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Let’s Put Dementia on the Agenda

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Let’s Put Dementia on the Agenda At Home Instead, we see older adults affected by dementia every day. Knowing how to care for people living with dementia and providing support for their families is in our DNA. In fact, we even created a memory-care training program for our CAREgivers. It’s all about caring for individuals with the dignity and respect they deserve, honoring who they were before the disease and keeping them safe and calm in their own homes.

Our commitment doesn’t end there. We not only want to care for those living with dementia, we want to have an impact on identifying treatment and – someday – finding a cure for the disease. Here’s what we’re doing to get there.

  • Each year the Home Instead network participates in the Alzheimer’s Association Walk to End Alzheimer’s. In 2019, we raised nearly $415,000.

  • We partner with HFC, founded by Seth Rogen and Lauren Miller Rogen to care for families facing the disease, to provide in-home dementia care grants to families in need. Since 2014, we’ve provided 332,050 hours of in-home care to give family caregivers much needed respite.

  • We partner with leading Alzheimer’s and dementia organizations like the Alzheimer’s Association, UsAgainstAlzheimers, Women’s Brain Health Initiative, Alzheimer’s Disease International, Bright Focus Foundation, LEAD Coalition, Dementia Friendly America and others passionate about finding a cure and caring for families impacted by dementia.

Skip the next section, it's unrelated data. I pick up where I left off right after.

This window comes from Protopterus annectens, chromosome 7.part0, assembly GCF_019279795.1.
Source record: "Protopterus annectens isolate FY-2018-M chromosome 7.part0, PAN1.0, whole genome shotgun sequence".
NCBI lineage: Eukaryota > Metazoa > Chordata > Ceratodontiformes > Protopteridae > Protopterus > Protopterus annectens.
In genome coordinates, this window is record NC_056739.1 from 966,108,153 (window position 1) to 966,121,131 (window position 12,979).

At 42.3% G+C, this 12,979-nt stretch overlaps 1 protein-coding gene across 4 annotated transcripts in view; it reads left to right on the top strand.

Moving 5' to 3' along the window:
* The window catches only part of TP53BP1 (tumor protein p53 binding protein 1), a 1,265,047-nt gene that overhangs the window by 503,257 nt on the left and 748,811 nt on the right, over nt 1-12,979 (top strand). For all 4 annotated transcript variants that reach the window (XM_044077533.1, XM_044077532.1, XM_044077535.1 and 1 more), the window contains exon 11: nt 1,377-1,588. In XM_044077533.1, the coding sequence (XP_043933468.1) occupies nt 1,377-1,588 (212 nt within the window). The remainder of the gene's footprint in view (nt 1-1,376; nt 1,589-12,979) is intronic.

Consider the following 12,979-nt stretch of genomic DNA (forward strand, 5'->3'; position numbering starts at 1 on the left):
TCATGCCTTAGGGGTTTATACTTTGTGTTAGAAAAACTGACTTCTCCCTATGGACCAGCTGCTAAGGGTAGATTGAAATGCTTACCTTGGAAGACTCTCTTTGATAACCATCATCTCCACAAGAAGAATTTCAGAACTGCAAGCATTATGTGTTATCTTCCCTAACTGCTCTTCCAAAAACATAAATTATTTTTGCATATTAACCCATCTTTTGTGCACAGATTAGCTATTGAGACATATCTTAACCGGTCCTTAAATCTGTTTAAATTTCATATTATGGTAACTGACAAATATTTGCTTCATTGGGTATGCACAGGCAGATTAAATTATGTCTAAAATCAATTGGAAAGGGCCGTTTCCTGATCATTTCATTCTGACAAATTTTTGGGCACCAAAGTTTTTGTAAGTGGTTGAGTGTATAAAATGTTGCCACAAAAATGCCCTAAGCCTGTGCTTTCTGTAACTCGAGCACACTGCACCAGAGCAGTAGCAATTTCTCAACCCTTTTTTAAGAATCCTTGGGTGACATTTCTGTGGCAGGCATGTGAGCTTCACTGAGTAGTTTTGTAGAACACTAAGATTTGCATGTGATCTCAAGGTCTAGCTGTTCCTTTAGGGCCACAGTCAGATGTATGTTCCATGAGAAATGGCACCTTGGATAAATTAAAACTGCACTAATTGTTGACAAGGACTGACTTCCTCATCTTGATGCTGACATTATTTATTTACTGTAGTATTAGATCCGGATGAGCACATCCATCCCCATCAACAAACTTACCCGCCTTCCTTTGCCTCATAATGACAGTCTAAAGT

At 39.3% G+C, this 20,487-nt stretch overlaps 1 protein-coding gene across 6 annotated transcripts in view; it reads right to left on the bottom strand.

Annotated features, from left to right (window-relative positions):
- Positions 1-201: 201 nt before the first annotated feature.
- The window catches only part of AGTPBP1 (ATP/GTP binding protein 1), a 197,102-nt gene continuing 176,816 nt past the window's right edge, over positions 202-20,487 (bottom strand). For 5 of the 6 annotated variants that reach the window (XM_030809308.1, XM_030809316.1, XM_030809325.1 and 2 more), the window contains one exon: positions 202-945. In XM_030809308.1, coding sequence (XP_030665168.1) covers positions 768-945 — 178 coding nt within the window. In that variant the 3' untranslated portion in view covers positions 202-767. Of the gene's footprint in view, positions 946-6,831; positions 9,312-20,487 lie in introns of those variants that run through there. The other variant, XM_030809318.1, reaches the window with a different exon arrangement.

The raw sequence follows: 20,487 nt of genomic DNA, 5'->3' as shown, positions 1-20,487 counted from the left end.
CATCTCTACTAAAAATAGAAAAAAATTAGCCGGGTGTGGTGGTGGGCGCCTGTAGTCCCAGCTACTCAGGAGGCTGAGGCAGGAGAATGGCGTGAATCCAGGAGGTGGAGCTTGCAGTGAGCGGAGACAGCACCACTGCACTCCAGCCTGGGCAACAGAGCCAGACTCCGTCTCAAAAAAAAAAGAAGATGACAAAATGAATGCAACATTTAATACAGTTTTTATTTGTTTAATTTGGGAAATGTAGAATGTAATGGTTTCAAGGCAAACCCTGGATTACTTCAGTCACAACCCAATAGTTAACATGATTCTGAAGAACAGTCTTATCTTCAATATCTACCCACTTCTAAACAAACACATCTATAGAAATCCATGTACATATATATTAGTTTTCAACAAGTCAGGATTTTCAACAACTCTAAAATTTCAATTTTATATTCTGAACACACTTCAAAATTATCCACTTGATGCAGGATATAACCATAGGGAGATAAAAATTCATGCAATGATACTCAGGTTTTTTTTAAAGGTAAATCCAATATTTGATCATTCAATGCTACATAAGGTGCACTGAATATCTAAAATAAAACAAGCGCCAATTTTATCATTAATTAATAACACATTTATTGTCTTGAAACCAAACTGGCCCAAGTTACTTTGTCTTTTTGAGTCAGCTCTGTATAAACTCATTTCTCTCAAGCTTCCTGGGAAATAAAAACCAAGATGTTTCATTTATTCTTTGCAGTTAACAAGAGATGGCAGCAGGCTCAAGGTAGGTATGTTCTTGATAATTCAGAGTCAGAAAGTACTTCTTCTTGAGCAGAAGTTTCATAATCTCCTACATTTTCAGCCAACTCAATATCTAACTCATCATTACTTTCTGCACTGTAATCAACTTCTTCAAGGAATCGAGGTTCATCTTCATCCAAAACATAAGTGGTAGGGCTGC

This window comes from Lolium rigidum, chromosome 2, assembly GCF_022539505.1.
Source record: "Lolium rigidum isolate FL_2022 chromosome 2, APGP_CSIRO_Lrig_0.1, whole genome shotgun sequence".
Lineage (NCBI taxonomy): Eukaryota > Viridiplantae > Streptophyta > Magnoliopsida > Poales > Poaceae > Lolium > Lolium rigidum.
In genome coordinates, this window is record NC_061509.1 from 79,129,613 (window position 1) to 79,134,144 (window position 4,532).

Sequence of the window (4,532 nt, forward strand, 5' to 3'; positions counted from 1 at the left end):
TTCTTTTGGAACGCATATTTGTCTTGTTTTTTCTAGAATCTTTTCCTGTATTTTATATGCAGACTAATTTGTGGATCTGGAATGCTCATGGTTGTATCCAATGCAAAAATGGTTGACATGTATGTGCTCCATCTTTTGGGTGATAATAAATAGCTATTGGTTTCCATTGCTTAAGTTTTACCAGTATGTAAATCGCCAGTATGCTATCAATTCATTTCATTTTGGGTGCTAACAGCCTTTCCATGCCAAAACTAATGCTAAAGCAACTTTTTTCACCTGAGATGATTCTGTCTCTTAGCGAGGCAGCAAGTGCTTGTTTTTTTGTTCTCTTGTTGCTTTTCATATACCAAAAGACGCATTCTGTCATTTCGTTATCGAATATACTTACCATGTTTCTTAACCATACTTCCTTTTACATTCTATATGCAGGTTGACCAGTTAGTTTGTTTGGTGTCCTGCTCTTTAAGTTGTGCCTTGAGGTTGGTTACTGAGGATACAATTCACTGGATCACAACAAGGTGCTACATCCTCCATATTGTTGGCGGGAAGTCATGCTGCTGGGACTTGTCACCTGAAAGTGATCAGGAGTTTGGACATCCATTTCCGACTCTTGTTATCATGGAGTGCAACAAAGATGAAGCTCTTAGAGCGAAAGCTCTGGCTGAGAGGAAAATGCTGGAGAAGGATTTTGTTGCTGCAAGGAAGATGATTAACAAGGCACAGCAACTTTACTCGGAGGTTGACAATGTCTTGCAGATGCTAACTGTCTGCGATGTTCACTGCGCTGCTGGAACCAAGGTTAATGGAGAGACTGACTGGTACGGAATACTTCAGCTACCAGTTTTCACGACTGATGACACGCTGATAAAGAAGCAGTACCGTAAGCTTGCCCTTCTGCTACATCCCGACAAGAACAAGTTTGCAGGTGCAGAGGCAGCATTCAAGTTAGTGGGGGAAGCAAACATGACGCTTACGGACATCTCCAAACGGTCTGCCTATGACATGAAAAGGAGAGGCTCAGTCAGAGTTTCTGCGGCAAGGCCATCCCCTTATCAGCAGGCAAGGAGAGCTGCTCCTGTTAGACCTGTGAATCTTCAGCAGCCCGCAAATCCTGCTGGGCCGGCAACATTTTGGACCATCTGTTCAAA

• We collaborate with global coalitions dedicated to Alzheimer’s and aging to provide insights from the in-home care industry. Some of our partners include, the World Dementia Council, World Economic Forum, Global Coalition on Aging and Milken Institute.

“Home Instead puts an incredible amount of thoughtfulness and compassion into caring for those with dementia and their families.  They are a valuable member of the World Dementia Council and great advocates for people facing the challenge of dementia,” said Lenny Shallcross, Executive Director at the World Dementia Council.
Our founder, Paul Hogan, represents Home Instead as a member of the World Dementia Council.  In December 2018, the council issued its five-year progress report, Defeating dementia: the road to 2025. While I urge you to read the full report, I pulled out five highlights that I hope might spark your interest in joining us as advocates to fight this disease.

  1. Today, there are 50 million people in the world living with dementia and that number is on course to triple by 2050. Let’s put this in perspective: 50 million is 10 million more people than live in California, our most populous state. And when 50 million users of a certain social-networking site were hacked, the news was everywhere. Why can’t we turn up the volume just as loud on dementia?